“We received confirmation by email from WBC on 8 May that our registration had been successful.”
“We chose to vote by post rather proxy and informed WBC by email on 11 May.”
“Having received nothing by 30 May I rang WBC and was told that our postal votes would go out in the next few days. I responded by saying hadn’t they left it rather late to do this. They didn’t think so saying it was being delivered first class.”
“We received our postal votes at lunchtime of June 8 leaving us no time at all to return it.”
“I feel (and have told them so) that Wandsworth Electoral Services left this far too late (as proven by the date we received them) and effectively denied us the right to vote in the election. I have contacted the returning officer, the head of Electoral Services at WBC, and both the Labour and Conservative candidates (both of whom thought it was appalling).”
“I am left wondering how many other overseas voters lost out in the same way and where we stand? “
In support of our campaign to secure voting rights for all British citizens living aboard, we are encouraging the British expat community to complete this survey of British citizens over the age of 18 who are resident outside the UK. It is part of a research project run by Dr Susan Collard, from the Politics Department of the University of Sussex. You will be able to see the survey results in due course at: https://www.facebook.com/britonsabroad/
The survey has three aims. The first is to collect some general data on the British who live abroad, such as age, gender, place of residence, level of education, when and why they left the UK and whether or not they might return.
The second aim is to investigate awareness of, and views on, UK voting rights and practices, with particular reference to the EU referendum, the 2015 and upcoming “snap” June 2017 general elections.
The third aim is to seek responses to the prospect of Brexit, not just from those who live in other EU countries but from elsewhere in the world as well.
Key links to have a look at are as follows:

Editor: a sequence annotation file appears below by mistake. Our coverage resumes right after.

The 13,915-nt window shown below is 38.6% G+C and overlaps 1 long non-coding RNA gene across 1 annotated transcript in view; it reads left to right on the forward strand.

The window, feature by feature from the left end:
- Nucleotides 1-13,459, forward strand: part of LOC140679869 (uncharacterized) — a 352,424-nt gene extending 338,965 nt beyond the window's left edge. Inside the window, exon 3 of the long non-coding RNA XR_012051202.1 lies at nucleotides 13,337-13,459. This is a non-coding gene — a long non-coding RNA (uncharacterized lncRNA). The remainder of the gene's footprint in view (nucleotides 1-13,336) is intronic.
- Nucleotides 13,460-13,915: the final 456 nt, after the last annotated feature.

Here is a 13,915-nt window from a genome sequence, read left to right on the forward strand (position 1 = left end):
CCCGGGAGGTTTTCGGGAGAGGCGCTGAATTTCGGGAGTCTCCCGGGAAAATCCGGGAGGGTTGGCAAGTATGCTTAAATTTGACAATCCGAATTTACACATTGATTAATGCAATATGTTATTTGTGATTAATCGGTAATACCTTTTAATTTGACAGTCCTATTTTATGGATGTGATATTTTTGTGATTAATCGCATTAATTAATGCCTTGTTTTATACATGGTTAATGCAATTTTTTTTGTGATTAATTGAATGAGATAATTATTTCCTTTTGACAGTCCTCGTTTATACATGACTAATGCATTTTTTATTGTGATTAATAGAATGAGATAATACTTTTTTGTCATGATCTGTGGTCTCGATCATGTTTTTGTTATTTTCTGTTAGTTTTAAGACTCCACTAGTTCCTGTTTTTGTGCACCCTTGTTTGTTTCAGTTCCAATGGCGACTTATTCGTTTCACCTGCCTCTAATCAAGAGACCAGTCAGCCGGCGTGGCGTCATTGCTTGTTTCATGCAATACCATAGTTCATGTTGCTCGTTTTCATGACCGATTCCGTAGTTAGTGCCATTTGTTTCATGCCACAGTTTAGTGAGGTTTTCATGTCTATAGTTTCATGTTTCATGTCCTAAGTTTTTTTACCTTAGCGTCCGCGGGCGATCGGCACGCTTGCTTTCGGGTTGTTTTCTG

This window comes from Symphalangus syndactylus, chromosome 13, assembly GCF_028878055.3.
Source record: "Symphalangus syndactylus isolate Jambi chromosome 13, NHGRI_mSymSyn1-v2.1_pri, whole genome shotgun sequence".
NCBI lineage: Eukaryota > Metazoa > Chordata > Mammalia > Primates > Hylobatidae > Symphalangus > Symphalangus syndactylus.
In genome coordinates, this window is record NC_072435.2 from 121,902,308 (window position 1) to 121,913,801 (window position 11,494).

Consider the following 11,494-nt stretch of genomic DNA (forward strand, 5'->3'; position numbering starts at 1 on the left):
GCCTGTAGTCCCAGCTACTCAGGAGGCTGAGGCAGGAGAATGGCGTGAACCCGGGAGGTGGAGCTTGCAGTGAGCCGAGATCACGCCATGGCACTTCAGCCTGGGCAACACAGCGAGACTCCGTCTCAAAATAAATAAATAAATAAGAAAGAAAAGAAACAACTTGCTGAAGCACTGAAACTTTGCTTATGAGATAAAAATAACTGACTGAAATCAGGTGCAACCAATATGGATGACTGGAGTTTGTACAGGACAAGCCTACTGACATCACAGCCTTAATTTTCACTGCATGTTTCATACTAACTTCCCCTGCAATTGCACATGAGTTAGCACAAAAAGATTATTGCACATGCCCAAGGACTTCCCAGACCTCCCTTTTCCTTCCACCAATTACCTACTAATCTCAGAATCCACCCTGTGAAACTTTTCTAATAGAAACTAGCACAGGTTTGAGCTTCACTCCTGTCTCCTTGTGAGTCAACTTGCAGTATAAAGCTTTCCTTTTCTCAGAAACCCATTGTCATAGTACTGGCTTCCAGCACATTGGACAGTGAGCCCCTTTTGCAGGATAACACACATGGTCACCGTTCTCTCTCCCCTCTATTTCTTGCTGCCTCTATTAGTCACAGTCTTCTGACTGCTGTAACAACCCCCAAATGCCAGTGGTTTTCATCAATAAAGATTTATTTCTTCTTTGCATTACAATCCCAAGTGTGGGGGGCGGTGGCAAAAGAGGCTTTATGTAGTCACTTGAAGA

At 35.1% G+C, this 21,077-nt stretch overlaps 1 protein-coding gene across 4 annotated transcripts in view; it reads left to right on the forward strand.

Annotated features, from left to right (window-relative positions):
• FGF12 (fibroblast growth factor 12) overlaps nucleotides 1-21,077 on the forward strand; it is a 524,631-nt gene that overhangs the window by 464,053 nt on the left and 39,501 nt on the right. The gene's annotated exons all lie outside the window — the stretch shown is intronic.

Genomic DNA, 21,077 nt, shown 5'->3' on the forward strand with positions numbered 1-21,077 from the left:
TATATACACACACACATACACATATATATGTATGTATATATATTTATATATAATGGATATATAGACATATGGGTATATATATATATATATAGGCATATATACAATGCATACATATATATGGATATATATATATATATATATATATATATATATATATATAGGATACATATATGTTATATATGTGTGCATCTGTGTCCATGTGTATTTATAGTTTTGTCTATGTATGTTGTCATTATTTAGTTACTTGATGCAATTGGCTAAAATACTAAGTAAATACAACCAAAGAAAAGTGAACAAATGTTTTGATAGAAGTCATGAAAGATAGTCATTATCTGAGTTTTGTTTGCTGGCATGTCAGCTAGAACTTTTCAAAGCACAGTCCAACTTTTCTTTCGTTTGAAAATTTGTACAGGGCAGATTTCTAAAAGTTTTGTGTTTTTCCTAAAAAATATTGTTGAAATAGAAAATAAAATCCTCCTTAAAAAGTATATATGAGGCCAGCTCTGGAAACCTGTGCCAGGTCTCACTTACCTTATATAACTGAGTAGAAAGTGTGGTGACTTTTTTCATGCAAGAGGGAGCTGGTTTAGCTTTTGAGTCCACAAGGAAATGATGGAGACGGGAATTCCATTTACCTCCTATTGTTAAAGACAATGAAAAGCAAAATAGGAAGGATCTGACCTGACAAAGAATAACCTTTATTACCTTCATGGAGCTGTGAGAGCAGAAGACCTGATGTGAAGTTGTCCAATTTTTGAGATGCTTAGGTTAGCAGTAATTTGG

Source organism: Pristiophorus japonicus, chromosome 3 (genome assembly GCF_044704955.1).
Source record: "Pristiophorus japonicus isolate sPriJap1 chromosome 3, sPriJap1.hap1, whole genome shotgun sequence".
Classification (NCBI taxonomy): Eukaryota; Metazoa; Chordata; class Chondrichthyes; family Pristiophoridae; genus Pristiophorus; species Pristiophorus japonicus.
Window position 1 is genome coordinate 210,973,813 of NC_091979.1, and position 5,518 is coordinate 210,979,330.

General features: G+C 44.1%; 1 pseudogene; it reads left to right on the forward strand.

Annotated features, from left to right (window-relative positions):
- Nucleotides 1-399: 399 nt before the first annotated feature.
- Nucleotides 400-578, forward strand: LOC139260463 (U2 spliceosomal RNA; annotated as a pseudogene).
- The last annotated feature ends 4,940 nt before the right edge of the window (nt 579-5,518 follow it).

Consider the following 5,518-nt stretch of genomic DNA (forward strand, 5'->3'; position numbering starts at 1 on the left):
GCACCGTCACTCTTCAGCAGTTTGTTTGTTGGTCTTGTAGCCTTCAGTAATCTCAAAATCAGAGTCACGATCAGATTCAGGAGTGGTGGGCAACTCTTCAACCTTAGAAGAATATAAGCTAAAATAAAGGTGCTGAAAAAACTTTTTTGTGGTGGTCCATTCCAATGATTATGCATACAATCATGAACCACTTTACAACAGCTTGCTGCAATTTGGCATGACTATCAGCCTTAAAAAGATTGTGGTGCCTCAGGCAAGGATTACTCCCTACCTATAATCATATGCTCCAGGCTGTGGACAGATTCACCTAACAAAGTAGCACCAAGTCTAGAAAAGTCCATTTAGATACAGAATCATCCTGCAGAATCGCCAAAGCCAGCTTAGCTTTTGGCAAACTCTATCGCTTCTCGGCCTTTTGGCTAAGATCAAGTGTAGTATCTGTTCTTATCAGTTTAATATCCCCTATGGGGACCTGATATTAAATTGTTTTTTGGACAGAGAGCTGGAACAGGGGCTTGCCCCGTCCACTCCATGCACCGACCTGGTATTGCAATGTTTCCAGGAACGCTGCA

- There are some important posts on the Britons Abroad Facebook page below and relating to voter registration for the June election for those who still have the right to vote: https://www.facebook.com/britonsabroad/
- Link to short survey on impact of Brexit on voting intentions in the June election: https://sussex.onlinesurveys.ac.uk/quick-june-election-survey
- Link to longer survey which includes general profiling questions, a section on Brexit, and sections on voter registration and voting rights: https://sussex.onlinesurveys.ac.uk/britons-abroad-2
We would much appreciate your support in completing this survey.
The research paper below was requested by the European Parliament’s Committee on Constitutional Affairs and was commissioned, overseen and published by the Policy Department for Citizens’ Rights and Constitutional affairs.
It addresses the impact and consequences of Brexit on the acquired rights of EU citizens living in the UK and British citizens living in the EU-27.
The study (see Executive Summary on page 8) examines the possibilities of using the concept of acquired rights to safeguard and maintain the rights of these individuals following the UK’s withdrawal.
It concludes that in view of two possible scenarios (withdrawal with or without agreement), it would always be better for citizens on both sides if the negotiators reached an agreement.
However, irrespective of whether there is an agreement or not, the European Convention on Human Rights (ECHR) will continue to offer a means of defending the right to residence and other related rights , such as the right to private and family life, for as long as the ECHR remains part of UK law.
More details of the acquired rights of citizens in European Union law can be found in Part II of the study and specifically:
Chapter 8 (page 45): Rights involved in the withdrawal negotiations – in particular , free movement and residence.
Chapter 9 (page 52): Rights of Citizens and the 1950 European Convention on Human Rights.
June Wayland, a British citizen resident outside the UK now for ten years, has recently commented via this blog on the government’s proposed “Votes for Life” Bill and is suspicious as to why it was delayed until after the EU Referendum. She also resents the fact that she will lose her right to vote in five years time and “would be considered [by this fiasco of administration] no longer a British migrant! Now, where would I have gone?”
“I still have a voice, having been a British migrant for ten years (I hate the word ex-pat when everyone else is called an immigrant). However, I resent the fact that after 15 years, I would be considered no longer a British migrant! Now, where would I have gone?
I also have no doubt that the failure to table the Votes for Life Bill prior to the referendum was deliberate in order to help the Brexit side win.” Since then, many events have occurred that poses questions whether the process was carried out in the correct manner.
It’s no secret that each party that has been in power, works for itself and its members and not us, the general public. I sincerely hope that in my lifetime, improvements are made to remedy this fiasco of administration and for once, think of the people.
I refer also to the Brexit fiasco which will benefit nobody except the ones in power.”